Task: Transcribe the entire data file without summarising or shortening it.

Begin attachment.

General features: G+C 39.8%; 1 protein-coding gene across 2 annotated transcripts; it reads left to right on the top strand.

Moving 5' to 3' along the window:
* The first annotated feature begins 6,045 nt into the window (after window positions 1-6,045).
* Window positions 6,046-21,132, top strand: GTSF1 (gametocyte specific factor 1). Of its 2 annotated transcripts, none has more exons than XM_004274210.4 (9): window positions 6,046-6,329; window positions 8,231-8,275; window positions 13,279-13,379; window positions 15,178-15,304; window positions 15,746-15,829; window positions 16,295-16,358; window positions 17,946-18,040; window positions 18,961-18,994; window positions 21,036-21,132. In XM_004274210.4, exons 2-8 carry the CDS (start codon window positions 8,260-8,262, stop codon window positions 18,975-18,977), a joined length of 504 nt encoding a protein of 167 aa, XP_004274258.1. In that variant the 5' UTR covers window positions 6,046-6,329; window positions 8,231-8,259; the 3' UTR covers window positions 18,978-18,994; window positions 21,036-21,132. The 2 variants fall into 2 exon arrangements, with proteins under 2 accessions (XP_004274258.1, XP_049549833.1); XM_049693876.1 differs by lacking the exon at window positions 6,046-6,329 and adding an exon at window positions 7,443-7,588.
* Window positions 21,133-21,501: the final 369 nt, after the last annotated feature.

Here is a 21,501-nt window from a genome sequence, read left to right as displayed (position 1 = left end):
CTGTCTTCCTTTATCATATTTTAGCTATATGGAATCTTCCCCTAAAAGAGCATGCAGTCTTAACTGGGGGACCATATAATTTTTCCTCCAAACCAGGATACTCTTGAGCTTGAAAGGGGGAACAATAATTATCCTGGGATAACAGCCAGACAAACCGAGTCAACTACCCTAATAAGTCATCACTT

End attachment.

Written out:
General features: G+C 39.8%; 1 protein-coding gene across 2 annotated transcripts; it reads left to right on the top strand.

Moving 5' to 3' along the window:
* The first annotated feature begins 6,045 nt into the window (after window positions 1-6,045).
* Window positions 6,046-21,132, top strand: GTSF1 (gametocyte specific factor 1). Of its 2 annotated transcripts, none has more exons than XM_004274210.4 (9): window positions 6,046-6,329; window positions 8,231-8,275; window positions 13,279-13,379; window positions 15,178-15,304; window positions 15,746-15,829; window positions 16,295-16,358; window positions 17,946-18,040; window positions 18,961-18,994; window positions 21,036-21,132. In XM_004274210.4, exons 2-8 carry the CDS (start codon window positions 8,260-8,262, stop codon window positions 18,975-18,977), a joined length of 504 nt encoding a protein of 167 aa, XP_004274258.1. In that variant the 5' UTR covers window positions 6,046-6,329; window positions 8,231-8,259; the 3' UTR covers window positions 18,978-18,994; window positions 21,036-21,132. The 2 variants fall into 2 exon arrangements, with proteins under 2 accessions (XP_004274258.1, XP_049549833.1); XM_049693876.1 differs by lacking the exon at window positions 6,046-6,329 and adding an exon at window positions 7,443-7,588.
* Window positions 21,133-21,501: the final 369 nt, after the last annotated feature.

Here is a 21,501-nt window from a genome sequence, read left to right as displayed (position 1 = left end):
CTGTCTTCCTTTATCATATTTTAGCTATATGGAATCTTCCCCTAAAAGAGCATGCAGTCTTAACTGGGGGACCATATAATTTTTCCTCCAAACCAGGATACTCTTGAGCTTGAAAGGGGGAACAATAATTATCCTGGGATAACAGCCAGACAAACCGAGTCAACTACCCTAATAAGTCATCACTT